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The Long-term Effects of Weight Loss on the Human Body

Hey Angels and Alphas,

When we’re talking about weight loss, we know that many people set their goals based on a given timeframe – as they should.

For example, they want to lose one pound a week, equating to a specific amount of weight in 6 months.

This approach to goal setting can be extremely helpful when it comes to staying motivated. But if you were looking for more motivation to get started, listen up – losing weight has been shown to help your overall health markers for years and even decades in the future.

As we age, the problems that come along with excess fat storage tend to have a ripple effect.

The more weight you’ve put on, the higher your risk category is across a set of conditions that can stack up on top of each other and deteriorate your health. For example, if you were to elevate your risk of cardiovascular problems, this could then translate to affect your respiratory function. This can set you up for long-term issues in both departments as well as more immediate threats such as COVID-19.

The good news is, however, that when you lose weight, you’re essentially streamlining countless body functions, so they start to work better together. Even if you’re not reaching your specific goal weight per se, losing around 5 to 10 percent of your weight (if you’re overweight) can have amazing benefits.

Today, we’re exploring the long-term advantages of weight loss and how they each relate to your health and fitness.

First of all, immunity and immune health.

Excess weight is a marker for inflammation. It raises inflammation in the body, thereby increasing inflammatory cytokines.

If this happens in the short term, it can be a helpful and natural process. But similar to how chronic stress wears you down, instead of preparing you for immediate threats (like it’s supposed to,) inflammation in the long term can reduce the effectiveness of your immune system. That’s one of the main reasons why obesity is a risk factor for the majority of COVID-19 complications.

Your immune system doesn’t work like an on and off switch. It’s a complicated and holistic bio-machine that improves when it’s maintained and deteriorates if neglected. As you’re losing weight, your entire body becomes more streamlined and efficient, allowing it to handle issues more quickly and more effectively.

Next, your brain health.

In one small study done a few years ago, researchers studied women who lost weight as a result of surgery (bariatric.) They found that study participants performed better on various tests for executive function, tests that measure a person’s ability to organize and plan.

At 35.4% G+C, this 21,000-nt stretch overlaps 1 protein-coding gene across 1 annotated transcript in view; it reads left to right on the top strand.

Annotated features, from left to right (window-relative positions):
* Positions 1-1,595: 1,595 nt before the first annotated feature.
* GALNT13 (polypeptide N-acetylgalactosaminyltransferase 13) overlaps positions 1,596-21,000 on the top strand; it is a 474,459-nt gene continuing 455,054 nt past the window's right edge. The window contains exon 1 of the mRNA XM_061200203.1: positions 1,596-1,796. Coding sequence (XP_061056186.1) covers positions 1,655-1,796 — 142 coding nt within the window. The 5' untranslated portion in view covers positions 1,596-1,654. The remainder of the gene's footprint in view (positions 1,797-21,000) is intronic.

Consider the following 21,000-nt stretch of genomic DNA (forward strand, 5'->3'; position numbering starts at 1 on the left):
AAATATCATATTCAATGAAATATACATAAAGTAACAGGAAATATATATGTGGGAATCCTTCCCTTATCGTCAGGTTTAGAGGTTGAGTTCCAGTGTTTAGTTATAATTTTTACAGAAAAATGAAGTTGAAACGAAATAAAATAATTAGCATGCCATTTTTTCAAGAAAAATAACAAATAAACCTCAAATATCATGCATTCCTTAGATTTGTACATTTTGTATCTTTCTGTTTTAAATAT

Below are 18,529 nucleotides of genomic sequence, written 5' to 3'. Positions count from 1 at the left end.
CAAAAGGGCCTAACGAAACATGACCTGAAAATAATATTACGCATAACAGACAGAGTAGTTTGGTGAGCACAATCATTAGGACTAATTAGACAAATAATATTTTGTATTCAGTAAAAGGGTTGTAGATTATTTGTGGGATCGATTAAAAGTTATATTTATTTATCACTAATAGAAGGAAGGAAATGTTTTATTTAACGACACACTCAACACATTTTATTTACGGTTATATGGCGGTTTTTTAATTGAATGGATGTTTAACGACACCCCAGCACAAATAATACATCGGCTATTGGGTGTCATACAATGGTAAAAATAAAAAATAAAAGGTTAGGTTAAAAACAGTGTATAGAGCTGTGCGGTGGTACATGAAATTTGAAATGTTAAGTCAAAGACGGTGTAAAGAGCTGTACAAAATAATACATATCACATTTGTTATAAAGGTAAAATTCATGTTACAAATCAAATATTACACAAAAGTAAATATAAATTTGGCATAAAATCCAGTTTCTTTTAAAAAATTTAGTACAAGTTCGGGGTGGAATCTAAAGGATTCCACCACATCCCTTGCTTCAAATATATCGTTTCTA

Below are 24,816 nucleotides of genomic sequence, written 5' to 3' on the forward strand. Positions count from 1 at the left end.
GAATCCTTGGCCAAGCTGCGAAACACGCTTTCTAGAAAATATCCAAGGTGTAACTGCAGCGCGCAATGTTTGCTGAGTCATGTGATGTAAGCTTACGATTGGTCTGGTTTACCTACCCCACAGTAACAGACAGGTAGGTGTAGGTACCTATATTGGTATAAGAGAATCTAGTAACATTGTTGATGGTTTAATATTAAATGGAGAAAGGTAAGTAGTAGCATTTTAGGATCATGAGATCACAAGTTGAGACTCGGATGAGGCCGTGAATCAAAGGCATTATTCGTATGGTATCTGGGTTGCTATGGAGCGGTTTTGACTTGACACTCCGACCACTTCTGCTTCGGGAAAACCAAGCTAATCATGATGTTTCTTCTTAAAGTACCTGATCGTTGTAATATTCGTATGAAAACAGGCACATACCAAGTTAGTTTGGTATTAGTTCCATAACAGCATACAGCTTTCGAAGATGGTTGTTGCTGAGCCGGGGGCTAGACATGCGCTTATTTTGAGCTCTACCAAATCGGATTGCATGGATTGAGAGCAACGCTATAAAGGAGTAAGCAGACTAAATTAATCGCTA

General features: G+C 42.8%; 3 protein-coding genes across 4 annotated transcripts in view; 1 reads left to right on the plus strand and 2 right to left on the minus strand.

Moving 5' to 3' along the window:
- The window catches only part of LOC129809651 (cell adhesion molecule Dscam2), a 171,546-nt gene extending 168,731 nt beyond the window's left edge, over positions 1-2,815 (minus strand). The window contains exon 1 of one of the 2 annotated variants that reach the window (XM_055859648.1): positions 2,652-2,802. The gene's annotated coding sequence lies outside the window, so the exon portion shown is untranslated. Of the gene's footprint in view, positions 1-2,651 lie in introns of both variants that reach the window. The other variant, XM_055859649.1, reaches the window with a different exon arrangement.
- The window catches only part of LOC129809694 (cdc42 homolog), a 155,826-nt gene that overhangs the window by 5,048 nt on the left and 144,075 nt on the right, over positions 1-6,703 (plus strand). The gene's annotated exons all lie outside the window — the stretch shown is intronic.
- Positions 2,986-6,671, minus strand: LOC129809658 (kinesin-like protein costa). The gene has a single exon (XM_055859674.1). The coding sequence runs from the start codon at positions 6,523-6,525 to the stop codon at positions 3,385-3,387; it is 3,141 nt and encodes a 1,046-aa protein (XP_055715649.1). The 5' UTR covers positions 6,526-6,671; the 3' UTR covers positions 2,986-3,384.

Study authors concluded that this could be because of a variety of reasons, including how the brain metabolizes sugar. When it comes to people who are overweight or obese, the brain metabolizes sugar at a much higher rate, causing a spike in inflammation. Whether that weight is lost through surgery or non-surgical methods is irrelevant, the result is always the same – better brain function.

Long-term, you will be lowering your risk of brain-related disorders such as dementia or Alzheimer’s since you’re essentially changing the processes in the brain that are related to these conditions.

And let’s not forget your metabolic health.

More and more young people are developing metabolic syndrome. Metabolic syndrome is essentially a group of risk factors that are associated with an increased likelihood of developing serious conditions such as sleep apnea, heart disease, and diabetes.

The syndrome basically comes down to five factors: high blood pressure, elevated blood sugar, high triglyceride levels, low HDL cholesterol and a wide waistline.

In some recent research published in the Journal of the American Medical Association, researchers concluded that nearly half of all adults over 60 experience this issue. But when it comes to people under 40 years old, the numbers are surging – 1/5th of them struggle with problems related to this syndrome.

And even though the actual effects of this syndrome can take a couple of years to develop, researchers have noted that the longer you have this issue, the more likely you are to develop chronic issues.

The good news? By focusing on a healthy lifestyle and weight loss, you can make a major difference… if not all the difference. More often than not, changing just a few of our lifestyle habits will change countless others. For example, when you consume more fruits and veggies and you quit smoking, you will have more energy, and naturally gravitate toward more physical activity. It just sort of adds up.

To wrap things up…

Just know that even though weight loss does have vital short-term effects on your body and health, it also has transformative long-term benefits that keep you healthy and reduce your risk of serious diseases.

By creating a healthy living plan and adopting the necessary lifestyle changes, you won’t just be losing weight… you’ll be setting yourself up for a lifetime of prospering health.

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